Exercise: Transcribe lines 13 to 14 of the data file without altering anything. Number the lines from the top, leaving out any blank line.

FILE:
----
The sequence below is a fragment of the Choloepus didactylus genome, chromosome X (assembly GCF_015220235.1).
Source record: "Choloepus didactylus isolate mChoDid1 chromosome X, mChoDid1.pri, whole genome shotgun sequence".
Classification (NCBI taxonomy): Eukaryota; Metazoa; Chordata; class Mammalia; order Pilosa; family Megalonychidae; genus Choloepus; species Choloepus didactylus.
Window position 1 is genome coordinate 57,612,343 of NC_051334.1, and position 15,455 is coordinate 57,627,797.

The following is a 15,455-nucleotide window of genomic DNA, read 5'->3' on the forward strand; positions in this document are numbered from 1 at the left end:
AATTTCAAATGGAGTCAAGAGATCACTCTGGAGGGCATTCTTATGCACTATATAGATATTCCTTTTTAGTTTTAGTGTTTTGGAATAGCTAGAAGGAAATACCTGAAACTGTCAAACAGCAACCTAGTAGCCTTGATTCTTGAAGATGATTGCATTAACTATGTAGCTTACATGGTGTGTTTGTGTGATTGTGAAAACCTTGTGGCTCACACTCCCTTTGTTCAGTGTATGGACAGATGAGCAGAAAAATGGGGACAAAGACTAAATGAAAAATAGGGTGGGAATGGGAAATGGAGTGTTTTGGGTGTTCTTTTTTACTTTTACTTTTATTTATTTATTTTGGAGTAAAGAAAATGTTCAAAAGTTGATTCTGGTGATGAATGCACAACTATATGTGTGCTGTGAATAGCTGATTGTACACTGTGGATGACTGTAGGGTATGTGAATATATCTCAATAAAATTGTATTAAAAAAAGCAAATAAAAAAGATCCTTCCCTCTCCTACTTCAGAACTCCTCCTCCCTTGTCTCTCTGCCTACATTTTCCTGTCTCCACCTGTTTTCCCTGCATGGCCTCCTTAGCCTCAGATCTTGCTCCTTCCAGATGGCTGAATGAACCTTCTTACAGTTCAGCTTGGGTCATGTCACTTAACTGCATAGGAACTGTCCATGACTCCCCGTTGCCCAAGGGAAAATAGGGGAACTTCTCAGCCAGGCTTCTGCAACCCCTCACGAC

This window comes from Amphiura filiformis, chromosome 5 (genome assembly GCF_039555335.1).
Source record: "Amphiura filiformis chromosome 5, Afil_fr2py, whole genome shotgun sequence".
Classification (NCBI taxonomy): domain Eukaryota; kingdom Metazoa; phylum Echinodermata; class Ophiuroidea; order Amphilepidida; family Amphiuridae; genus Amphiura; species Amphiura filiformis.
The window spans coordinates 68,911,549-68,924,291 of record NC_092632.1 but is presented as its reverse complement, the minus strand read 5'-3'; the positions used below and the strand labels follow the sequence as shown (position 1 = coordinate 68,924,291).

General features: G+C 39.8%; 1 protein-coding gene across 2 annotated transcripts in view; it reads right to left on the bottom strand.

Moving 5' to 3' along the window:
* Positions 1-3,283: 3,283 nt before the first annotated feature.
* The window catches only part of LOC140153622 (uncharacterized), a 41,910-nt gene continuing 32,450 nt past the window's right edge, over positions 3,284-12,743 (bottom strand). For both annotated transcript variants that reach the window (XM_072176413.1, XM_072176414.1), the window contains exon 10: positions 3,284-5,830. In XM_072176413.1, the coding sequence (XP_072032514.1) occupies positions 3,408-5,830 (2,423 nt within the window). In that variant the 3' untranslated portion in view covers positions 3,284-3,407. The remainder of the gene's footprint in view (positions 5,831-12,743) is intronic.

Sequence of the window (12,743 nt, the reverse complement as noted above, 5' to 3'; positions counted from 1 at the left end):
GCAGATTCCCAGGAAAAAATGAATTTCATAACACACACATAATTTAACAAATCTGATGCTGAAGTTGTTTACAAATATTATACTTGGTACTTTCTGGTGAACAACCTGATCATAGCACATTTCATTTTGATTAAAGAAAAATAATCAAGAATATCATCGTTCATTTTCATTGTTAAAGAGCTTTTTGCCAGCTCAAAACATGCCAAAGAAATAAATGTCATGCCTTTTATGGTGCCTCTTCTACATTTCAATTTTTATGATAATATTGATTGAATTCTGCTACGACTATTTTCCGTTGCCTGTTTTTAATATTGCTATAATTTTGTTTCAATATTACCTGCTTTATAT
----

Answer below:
* Positions 1-3,283: 3,283 nt before the first annotated feature.
* The window catches only part of LOC140153622 (uncharacterized), a 41,910-nt gene continuing 32,450 nt past the window's right edge, over positions 3,284-12,743 (bottom strand). For both annotated transcript variants that reach the window (XM_072176413.1, XM_072176414.1), the window contains exon 10: positions 3,284-5,830. In XM_072176413.1, the coding sequence (XP_072032514.1) occupies positions 3,408-5,830 (2,423 nt within the window). In that variant the 3' untranslated portion in view covers positions 3,284-3,407. The remainder of the gene's footprint in view (positions 5,831-12,743) is intronic.